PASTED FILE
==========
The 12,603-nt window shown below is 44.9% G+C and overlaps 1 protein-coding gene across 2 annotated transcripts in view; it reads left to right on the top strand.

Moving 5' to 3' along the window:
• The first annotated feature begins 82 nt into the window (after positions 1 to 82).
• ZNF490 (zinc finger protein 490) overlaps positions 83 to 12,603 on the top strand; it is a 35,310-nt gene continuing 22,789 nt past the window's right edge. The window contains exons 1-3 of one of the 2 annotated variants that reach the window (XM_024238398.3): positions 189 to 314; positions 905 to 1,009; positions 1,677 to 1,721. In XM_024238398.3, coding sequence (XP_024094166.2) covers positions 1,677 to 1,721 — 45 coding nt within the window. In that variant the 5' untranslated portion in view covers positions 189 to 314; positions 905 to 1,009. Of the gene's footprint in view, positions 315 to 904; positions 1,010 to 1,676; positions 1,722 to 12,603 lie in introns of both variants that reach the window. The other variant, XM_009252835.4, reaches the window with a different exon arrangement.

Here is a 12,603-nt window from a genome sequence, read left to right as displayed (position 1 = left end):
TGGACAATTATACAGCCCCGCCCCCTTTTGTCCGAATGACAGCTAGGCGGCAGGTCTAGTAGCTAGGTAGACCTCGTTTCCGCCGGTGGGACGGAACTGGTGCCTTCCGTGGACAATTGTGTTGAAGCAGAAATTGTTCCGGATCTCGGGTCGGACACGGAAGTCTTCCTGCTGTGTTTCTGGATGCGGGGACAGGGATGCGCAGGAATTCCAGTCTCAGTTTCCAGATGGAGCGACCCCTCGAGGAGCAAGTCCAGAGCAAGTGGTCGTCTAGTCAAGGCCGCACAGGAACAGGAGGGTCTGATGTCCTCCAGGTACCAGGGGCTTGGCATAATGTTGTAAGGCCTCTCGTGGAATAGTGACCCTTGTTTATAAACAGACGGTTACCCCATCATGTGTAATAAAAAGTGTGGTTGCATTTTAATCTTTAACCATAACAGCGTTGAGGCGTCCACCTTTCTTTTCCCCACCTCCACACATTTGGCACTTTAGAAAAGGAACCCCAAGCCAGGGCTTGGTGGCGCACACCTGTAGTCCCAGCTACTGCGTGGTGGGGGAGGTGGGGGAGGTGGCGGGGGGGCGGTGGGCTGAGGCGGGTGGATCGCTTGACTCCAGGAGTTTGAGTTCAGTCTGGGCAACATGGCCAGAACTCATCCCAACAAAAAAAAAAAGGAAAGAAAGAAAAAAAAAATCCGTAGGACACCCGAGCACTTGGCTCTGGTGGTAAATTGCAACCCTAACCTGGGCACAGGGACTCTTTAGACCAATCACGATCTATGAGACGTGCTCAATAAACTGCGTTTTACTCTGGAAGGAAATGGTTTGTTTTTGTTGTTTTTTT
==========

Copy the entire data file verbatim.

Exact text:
The 12,603-nt window shown below is 44.9% G+C and overlaps 1 protein-coding gene across 2 annotated transcripts in view; it reads left to right on the top strand.

Moving 5' to 3' along the window:
• The first annotated feature begins 82 nt into the window (after positions 1 to 82).
• ZNF490 (zinc finger protein 490) overlaps positions 83 to 12,603 on the top strand; it is a 35,310-nt gene continuing 22,789 nt past the window's right edge. The window contains exons 1-3 of one of the 2 annotated variants that reach the window (XM_024238398.3): positions 189 to 314; positions 905 to 1,009; positions 1,677 to 1,721. In XM_024238398.3, coding sequence (XP_024094166.2) covers positions 1,677 to 1,721 — 45 coding nt within the window. In that variant the 5' untranslated portion in view covers positions 189 to 314; positions 905 to 1,009. Of the gene's footprint in view, positions 315 to 904; positions 1,010 to 1,676; positions 1,722 to 12,603 lie in introns of both variants that reach the window. The other variant, XM_009252835.4, reaches the window with a different exon arrangement.

Here is a 12,603-nt window from a genome sequence, read left to right as displayed (position 1 = left end):
TGGACAATTATACAGCCCCGCCCCCTTTTGTCCGAATGACAGCTAGGCGGCAGGTCTAGTAGCTAGGTAGACCTCGTTTCCGCCGGTGGGACGGAACTGGTGCCTTCCGTGGACAATTGTGTTGAAGCAGAAATTGTTCCGGATCTCGGGTCGGACACGGAAGTCTTCCTGCTGTGTTTCTGGATGCGGGGACAGGGATGCGCAGGAATTCCAGTCTCAGTTTCCAGATGGAGCGACCCCTCGAGGAGCAAGTCCAGAGCAAGTGGTCGTCTAGTCAAGGCCGCACAGGAACAGGAGGGTCTGATGTCCTCCAGGTACCAGGGGCTTGGCATAATGTTGTAAGGCCTCTCGTGGAATAGTGACCCTTGTTTATAAACAGACGGTTACCCCATCATGTGTAATAAAAAGTGTGGTTGCATTTTAATCTTTAACCATAACAGCGTTGAGGCGTCCACCTTTCTTTTCCCCACCTCCACACATTTGGCACTTTAGAAAAGGAACCCCAAGCCAGGGCTTGGTGGCGCACACCTGTAGTCCCAGCTACTGCGTGGTGGGGGAGGTGGGGGAGGTGGCGGGGGGGCGGTGGGCTGAGGCGGGTGGATCGCTTGACTCCAGGAGTTTGAGTTCAGTCTGGGCAACATGGCCAGAACTCATCCCAACAAAAAAAAAAAGGAAAGAAAGAAAAAAAAAATCCGTAGGACACCCGAGCACTTGGCTCTGGTGGTAAATTGCAACCCTAACCTGGGCACAGGGACTCTTTAGACCAATCACGATCTATGAGACGTGCTCAATAAACTGCGTTTTACTCTGGAAGGAAATGGTTTGTTTTTGTTGTTTTTTT